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HomeNewsAll you need to know about the eighth continent, Zealandia that took...

All you need to know about the eighth continent, Zealandia that took 375 years to find

Zealandia is a continent that remained hidden for over three centuries. In the year 1642, Abel Tasman, a Dutch sailor, set out on a voyage to the southern hemisphere, in search of a massive continent that he believed existed. Tasman’s search for this continent was futile, and he eventually returned home without having found it. However, in 2017, a group of geologists discovered what Tasman had been searching for: a new continent called Zealandia. Here’s everything you need to know about this enigmatic continent that has remained hidden for over three centuries.

The Discovery of Zealandia

It is also known as Te Riu-a-Mui in Mori, was discovered by a group of geologists in 2017. The continent is located in the southern Pacific Ocean and covers an area of approximately 1.89 million square miles (4.9 million square kilometres). This makes it six times larger than Madagascar, which was previously considered the eighth largest island in the world.

Zealandia’s Status as a Continent

For many years, the world’s encyclopedias, maps, and search engines had recognized only seven continents: Asia, Africa, North America, South America, Antarctica, Europe, and Australia. However, the discovery of Zealandia in 2017 changed that. The geologists who discovered the continent confidently declared that there are, in fact, eight continents in the world, with Zealandia being the newest and the smallest.

Despite its small size, it is unique in that it is not an island or a collection of islands, but a continuous landmass. The catch, however, is that 94 percent of the continent is underwater, with only a few islands, such as New Zealand, protruding above the water’s surface.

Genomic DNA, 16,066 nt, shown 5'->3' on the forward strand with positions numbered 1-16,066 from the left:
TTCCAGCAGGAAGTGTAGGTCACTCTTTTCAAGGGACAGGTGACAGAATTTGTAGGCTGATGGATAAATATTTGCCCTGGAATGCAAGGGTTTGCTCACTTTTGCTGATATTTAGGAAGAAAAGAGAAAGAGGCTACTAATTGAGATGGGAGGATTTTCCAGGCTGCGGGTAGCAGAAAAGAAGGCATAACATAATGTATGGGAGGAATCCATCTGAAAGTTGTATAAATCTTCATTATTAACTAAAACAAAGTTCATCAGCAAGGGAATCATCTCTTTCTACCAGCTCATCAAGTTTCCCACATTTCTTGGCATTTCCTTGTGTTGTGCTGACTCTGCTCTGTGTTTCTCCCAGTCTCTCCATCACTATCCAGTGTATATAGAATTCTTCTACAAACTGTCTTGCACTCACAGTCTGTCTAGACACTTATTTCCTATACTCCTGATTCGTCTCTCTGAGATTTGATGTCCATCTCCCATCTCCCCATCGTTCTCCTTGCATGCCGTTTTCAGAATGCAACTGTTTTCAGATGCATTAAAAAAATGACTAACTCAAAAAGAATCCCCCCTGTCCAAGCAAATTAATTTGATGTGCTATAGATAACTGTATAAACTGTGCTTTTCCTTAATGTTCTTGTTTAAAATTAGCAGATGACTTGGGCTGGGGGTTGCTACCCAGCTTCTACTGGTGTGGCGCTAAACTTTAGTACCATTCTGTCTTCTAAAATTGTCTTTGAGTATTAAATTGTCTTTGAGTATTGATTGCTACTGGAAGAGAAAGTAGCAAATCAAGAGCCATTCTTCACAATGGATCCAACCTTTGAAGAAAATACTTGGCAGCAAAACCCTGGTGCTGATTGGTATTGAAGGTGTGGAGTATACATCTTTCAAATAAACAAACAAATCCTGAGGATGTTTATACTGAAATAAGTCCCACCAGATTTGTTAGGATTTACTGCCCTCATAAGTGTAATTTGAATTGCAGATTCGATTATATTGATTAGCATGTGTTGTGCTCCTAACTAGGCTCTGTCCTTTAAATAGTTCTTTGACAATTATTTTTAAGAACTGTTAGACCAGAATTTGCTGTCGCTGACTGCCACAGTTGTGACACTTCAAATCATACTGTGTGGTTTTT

The Enigma of Zealandia

Despite being discovered in 2017, it remains shrouded in mystery. The continent is guarded beneath 6,560 feet (2 kilometers) of water, making it challenging to study. Moreover, since it was discovered only recently, there is still much to learn about the continent. However, what makes it even more enigmatic is the fact that it managed to stay together and not disintegrate into smaller micro-continents, despite its thinness.

Geologists’ Fascination with Zealandia

The discovery of Zealandia has opened up new avenues of research for geologists. According to a study, geologists are fascinated by the continent’s unusual tectonic setting, which is different from that of any other continent. It is a part of the Pacific Plate and is located at the boundary between the Pacific Plate and the Australian Plate. This boundary is also known as the Ring of Fire, which is known for its intense seismic activity.

Geologists are keen to understand how Zealandia managed to stay together, despite the intense seismic activity that occurs along its boundaries. One theory suggests that the continent may have been formed as a result of a long and slow process of tectonic activity that took place over millions of years. This theory is supported by the fact that Zealandia is believed to be the world’s youngest continent, having broken off from the supercontinent Gondwana only around 83 million years ago.


The Importance of Zealandia’s Study for Understanding Earth’s History

The study of Zealandia is crucial for understanding the geological history of the Earth. The continent provides new insights into the processes that have shaped the planet and how the continents have evolved over time. The study of Zealandia can also shed light on the tectonic activity that occurs at the boundaries of the Earth’s plates, and how this activity affects the formation and breakup of continents.

Zealandia’s position on the Ring of Fire makes it a unique location for studying the effects of tectonic activity. Understanding how the continent has managed to stay together despite intense seismic activity can also provide valuable information for predicting and mitigating natural disasters in the region.


Zealandia is a continent that remained hidden for over three centuries, and its discovery has opened up new avenues of research for geologists. While there is still much to learn about this enigmatic continent, one thing is certain: Zealandia has the potential to reveal a lot about the earth’s geological history and how the continents were formed. As geologists continue to study this new continent, we can expect to learn more about the secrets that lie hidden beneath its waters.


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